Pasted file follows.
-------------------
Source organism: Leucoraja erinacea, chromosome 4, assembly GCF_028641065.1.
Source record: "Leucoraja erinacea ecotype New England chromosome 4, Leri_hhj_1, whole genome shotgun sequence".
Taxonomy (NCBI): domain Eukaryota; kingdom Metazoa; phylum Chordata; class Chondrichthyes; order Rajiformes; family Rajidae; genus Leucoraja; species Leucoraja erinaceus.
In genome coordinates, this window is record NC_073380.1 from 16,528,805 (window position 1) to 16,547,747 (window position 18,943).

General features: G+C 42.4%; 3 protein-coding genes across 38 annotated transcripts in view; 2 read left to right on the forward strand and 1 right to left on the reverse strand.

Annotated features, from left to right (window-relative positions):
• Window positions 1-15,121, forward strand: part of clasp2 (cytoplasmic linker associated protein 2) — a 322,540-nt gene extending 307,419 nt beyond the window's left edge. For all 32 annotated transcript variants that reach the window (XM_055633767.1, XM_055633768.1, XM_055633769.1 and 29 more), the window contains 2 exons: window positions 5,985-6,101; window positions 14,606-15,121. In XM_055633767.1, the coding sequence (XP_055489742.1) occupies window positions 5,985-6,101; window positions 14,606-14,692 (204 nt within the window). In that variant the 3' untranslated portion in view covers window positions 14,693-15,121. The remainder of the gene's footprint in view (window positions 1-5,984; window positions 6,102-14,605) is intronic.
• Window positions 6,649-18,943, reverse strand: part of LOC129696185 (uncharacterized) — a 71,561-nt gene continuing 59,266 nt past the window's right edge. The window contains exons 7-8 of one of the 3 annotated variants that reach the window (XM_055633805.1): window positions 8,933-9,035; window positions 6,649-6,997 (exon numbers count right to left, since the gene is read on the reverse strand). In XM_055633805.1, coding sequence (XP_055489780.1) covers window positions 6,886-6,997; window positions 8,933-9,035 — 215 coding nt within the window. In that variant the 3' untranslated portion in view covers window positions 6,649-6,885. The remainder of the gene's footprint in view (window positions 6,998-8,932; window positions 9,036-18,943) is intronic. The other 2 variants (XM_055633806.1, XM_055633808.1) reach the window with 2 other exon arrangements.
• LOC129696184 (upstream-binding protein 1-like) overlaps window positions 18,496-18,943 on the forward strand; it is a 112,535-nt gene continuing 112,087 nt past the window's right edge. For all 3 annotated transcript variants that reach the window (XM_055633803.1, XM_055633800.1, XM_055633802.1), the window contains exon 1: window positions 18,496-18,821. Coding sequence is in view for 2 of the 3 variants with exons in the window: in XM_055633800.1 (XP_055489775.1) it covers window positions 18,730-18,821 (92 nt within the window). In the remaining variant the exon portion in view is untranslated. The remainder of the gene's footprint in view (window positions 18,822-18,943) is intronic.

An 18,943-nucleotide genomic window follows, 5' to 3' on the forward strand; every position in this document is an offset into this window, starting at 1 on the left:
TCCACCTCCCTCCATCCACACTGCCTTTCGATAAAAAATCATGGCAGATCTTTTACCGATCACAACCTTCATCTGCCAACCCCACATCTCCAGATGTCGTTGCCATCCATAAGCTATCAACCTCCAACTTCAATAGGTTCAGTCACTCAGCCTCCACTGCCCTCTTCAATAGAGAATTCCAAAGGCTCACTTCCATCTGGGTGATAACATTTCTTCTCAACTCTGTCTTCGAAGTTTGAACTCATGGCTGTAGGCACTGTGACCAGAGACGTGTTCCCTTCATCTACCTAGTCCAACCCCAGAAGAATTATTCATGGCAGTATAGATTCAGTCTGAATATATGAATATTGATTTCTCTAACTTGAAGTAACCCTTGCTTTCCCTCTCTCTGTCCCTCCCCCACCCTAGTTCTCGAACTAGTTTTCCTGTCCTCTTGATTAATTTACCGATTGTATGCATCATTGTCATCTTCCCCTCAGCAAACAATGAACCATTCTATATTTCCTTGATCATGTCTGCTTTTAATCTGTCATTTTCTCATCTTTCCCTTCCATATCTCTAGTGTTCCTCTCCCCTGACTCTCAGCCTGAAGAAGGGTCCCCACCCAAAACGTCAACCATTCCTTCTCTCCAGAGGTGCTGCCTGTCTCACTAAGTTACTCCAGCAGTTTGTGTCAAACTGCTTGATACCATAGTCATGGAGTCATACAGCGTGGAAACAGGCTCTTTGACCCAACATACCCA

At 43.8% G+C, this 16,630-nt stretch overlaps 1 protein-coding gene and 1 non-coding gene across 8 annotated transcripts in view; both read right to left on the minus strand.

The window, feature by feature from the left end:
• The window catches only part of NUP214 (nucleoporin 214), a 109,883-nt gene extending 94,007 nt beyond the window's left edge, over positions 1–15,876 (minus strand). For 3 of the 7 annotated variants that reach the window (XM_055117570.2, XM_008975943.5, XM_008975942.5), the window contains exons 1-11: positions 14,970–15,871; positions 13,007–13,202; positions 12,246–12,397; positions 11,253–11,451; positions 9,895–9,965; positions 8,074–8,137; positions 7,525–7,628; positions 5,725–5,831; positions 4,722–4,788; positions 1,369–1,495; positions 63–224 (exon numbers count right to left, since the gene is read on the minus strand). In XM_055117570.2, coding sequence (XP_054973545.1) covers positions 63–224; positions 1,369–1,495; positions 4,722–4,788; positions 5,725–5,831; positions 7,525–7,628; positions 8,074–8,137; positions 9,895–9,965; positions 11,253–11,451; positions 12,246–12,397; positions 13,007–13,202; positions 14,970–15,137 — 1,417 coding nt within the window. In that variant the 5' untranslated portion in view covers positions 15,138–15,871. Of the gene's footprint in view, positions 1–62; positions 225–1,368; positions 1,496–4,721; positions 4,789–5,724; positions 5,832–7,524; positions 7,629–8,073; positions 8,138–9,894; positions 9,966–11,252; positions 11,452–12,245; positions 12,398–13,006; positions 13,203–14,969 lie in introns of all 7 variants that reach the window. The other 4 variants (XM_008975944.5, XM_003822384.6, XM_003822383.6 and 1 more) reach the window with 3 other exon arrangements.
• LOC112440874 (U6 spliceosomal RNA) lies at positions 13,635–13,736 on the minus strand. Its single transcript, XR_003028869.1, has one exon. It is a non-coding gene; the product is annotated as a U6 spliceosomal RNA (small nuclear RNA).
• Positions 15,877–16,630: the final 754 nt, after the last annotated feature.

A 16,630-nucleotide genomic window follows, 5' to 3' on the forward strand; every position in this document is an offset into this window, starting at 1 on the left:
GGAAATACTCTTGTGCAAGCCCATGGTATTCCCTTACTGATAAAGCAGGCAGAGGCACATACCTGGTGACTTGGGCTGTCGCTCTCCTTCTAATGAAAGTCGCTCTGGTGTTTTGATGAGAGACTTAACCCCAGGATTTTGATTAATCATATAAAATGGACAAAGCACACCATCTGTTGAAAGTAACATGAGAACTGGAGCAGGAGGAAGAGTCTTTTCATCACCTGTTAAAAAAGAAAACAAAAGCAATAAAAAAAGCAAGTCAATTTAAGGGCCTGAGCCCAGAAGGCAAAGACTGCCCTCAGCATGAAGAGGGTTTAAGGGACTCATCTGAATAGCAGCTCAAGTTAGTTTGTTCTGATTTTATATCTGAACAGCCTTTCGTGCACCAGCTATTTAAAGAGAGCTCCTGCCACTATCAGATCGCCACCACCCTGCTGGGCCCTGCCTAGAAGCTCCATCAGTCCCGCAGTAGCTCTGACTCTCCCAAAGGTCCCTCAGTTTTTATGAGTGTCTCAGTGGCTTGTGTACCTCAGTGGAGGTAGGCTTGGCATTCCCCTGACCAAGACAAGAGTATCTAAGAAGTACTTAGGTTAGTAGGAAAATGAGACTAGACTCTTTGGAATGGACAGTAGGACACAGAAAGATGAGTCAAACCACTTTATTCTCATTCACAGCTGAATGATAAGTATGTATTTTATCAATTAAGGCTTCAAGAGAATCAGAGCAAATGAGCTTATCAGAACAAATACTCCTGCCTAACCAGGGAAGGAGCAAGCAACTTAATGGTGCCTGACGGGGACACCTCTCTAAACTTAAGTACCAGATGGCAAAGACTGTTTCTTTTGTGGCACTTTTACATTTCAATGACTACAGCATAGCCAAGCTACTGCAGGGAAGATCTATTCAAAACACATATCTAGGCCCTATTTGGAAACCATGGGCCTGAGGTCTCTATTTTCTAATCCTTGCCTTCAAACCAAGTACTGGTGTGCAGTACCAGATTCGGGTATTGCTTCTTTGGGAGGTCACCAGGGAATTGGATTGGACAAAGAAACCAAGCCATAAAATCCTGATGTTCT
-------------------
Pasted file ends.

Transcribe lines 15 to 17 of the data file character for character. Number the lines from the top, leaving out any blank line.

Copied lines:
• LOC112440874 (U6 spliceosomal RNA) lies at positions 13,635–13,736 on the minus strand. Its single transcript, XR_003028869.1, has one exon. It is a non-coding gene; the product is annotated as a U6 spliceosomal RNA (small nuclear RNA).
• Positions 15,877–16,630: the final 754 nt, after the last annotated feature.

A 16,630-nucleotide genomic window follows, 5' to 3' on the forward strand; every position in this document is an offset into this window, starting at 1 on the left: